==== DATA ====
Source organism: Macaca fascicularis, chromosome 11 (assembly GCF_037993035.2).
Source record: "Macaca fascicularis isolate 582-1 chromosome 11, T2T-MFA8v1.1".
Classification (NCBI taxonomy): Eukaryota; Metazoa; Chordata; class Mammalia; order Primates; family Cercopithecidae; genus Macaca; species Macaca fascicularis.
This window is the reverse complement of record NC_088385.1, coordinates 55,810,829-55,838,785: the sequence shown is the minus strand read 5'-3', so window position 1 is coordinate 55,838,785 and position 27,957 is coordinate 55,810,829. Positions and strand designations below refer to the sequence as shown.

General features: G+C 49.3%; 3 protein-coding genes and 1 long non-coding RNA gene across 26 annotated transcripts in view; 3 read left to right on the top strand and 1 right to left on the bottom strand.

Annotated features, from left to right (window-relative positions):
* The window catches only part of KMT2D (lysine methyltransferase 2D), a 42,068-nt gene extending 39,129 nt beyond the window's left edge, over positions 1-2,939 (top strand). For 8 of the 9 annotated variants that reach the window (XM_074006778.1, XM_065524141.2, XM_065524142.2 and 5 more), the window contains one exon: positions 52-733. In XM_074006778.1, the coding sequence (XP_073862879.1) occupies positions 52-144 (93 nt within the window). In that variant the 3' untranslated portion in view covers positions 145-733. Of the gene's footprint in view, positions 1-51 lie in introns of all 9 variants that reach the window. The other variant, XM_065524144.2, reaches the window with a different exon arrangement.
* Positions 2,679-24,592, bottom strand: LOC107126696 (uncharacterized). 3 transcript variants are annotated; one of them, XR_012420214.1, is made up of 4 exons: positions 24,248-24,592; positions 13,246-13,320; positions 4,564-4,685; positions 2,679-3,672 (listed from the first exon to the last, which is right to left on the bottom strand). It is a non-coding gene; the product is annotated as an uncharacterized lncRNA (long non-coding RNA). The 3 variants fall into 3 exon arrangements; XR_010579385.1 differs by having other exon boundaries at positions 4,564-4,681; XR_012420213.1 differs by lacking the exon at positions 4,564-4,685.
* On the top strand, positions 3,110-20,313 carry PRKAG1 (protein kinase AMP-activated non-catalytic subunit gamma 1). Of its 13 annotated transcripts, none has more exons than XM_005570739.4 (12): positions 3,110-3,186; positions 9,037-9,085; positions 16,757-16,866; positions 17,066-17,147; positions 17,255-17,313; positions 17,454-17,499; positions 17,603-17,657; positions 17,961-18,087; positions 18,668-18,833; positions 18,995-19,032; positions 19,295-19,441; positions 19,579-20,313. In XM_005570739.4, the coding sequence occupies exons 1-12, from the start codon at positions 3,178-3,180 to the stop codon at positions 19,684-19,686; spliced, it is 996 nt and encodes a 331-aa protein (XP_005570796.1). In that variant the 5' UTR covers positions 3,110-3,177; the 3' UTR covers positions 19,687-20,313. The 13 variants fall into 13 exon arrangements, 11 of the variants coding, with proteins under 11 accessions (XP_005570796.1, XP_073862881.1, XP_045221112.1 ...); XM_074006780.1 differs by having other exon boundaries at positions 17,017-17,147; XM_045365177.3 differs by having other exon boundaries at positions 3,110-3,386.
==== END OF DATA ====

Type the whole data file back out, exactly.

Source organism: Macaca fascicularis, chromosome 11 (assembly GCF_037993035.2).
Source record: "Macaca fascicularis isolate 582-1 chromosome 11, T2T-MFA8v1.1".
Classification (NCBI taxonomy): Eukaryota; Metazoa; Chordata; class Mammalia; order Primates; family Cercopithecidae; genus Macaca; species Macaca fascicularis.
This window is the reverse complement of record NC_088385.1, coordinates 55,810,829-55,838,785: the sequence shown is the minus strand read 5'-3', so window position 1 is coordinate 55,838,785 and position 27,957 is coordinate 55,810,829. Positions and strand designations below refer to the sequence as shown.

General features: G+C 49.3%; 3 protein-coding genes and 1 long non-coding RNA gene across 26 annotated transcripts in view; 3 read left to right on the top strand and 1 right to left on the bottom strand.

Annotated features, from left to right (window-relative positions):
* The window catches only part of KMT2D (lysine methyltransferase 2D), a 42,068-nt gene extending 39,129 nt beyond the window's left edge, over positions 1-2,939 (top strand). For 8 of the 9 annotated variants that reach the window (XM_074006778.1, XM_065524141.2, XM_065524142.2 and 5 more), the window contains one exon: positions 52-733. In XM_074006778.1, the coding sequence (XP_073862879.1) occupies positions 52-144 (93 nt within the window). In that variant the 3' untranslated portion in view covers positions 145-733. Of the gene's footprint in view, positions 1-51 lie in introns of all 9 variants that reach the window. The other variant, XM_065524144.2, reaches the window with a different exon arrangement.
* Positions 2,679-24,592, bottom strand: LOC107126696 (uncharacterized). 3 transcript variants are annotated; one of them, XR_012420214.1, is made up of 4 exons: positions 24,248-24,592; positions 13,246-13,320; positions 4,564-4,685; positions 2,679-3,672 (listed from the first exon to the last, which is right to left on the bottom strand). It is a non-coding gene; the product is annotated as an uncharacterized lncRNA (long non-coding RNA). The 3 variants fall into 3 exon arrangements; XR_010579385.1 differs by having other exon boundaries at positions 4,564-4,681; XR_012420213.1 differs by lacking the exon at positions 4,564-4,685.
* On the top strand, positions 3,110-20,313 carry PRKAG1 (protein kinase AMP-activated non-catalytic subunit gamma 1). Of its 13 annotated transcripts, none has more exons than XM_005570739.4 (12): positions 3,110-3,186; positions 9,037-9,085; positions 16,757-16,866; positions 17,066-17,147; positions 17,255-17,313; positions 17,454-17,499; positions 17,603-17,657; positions 17,961-18,087; positions 18,668-18,833; positions 18,995-19,032; positions 19,295-19,441; positions 19,579-20,313. In XM_005570739.4, the coding sequence occupies exons 1-12, from the start codon at positions 3,178-3,180 to the stop codon at positions 19,684-19,686; spliced, it is 996 nt and encodes a 331-aa protein (XP_005570796.1). In that variant the 5' UTR covers positions 3,110-3,177; the 3' UTR covers positions 19,687-20,313. The 13 variants fall into 13 exon arrangements, 11 of the variants coding, with proteins under 11 accessions (XP_005570796.1, XP_073862881.1, XP_045221112.1 ...); XM_074006780.1 differs by having other exon boundaries at positions 17,017-17,147; XM_045365177.3 differs by having other exon boundaries at positions 3,110-3,386.